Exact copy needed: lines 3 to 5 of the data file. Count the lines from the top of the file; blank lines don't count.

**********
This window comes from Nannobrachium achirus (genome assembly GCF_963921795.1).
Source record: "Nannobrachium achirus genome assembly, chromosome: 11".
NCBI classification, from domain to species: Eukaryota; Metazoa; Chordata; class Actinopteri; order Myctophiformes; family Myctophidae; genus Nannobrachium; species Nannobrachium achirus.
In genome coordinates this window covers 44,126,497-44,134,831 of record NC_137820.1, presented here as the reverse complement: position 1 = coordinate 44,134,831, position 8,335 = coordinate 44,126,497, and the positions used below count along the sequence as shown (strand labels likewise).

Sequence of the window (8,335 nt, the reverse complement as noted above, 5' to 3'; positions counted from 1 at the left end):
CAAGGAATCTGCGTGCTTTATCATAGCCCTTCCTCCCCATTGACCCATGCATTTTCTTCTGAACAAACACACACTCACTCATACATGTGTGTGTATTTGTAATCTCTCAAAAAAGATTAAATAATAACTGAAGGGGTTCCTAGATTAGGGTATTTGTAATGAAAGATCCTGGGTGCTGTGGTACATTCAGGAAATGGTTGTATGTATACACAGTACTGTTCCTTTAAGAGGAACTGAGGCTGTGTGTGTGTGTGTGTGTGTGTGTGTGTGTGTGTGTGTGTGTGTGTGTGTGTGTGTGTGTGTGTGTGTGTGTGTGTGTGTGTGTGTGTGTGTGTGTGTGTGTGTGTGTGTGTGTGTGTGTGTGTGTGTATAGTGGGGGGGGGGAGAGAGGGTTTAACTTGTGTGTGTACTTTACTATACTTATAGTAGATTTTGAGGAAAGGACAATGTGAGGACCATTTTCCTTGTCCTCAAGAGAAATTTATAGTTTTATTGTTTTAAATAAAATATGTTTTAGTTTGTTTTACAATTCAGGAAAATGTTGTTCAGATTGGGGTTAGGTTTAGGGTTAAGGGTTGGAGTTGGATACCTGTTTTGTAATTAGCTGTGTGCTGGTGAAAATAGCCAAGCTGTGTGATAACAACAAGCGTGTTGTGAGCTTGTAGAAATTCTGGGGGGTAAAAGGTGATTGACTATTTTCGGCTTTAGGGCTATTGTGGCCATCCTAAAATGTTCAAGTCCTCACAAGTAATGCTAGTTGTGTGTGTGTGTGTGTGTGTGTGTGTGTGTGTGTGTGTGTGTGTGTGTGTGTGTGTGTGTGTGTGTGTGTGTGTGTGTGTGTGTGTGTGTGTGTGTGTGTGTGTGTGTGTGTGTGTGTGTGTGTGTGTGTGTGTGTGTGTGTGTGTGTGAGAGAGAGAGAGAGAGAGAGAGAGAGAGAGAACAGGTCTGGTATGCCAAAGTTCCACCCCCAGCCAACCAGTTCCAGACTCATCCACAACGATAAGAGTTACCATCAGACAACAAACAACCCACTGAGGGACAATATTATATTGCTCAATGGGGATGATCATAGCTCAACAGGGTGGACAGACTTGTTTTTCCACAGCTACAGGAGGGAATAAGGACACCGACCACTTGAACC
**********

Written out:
NCBI classification, from domain to species: Eukaryota; Metazoa; Chordata; class Actinopteri; order Myctophiformes; family Myctophidae; genus Nannobrachium; species Nannobrachium achirus.
In genome coordinates this window covers 44,126,497-44,134,831 of record NC_137820.1, presented here as the reverse complement: position 1 = coordinate 44,134,831, position 8,335 = coordinate 44,126,497, and the positions used below count along the sequence as shown (strand labels likewise).

Sequence of the window (8,335 nt, the reverse complement as noted above, 5' to 3'; positions counted from 1 at the left end):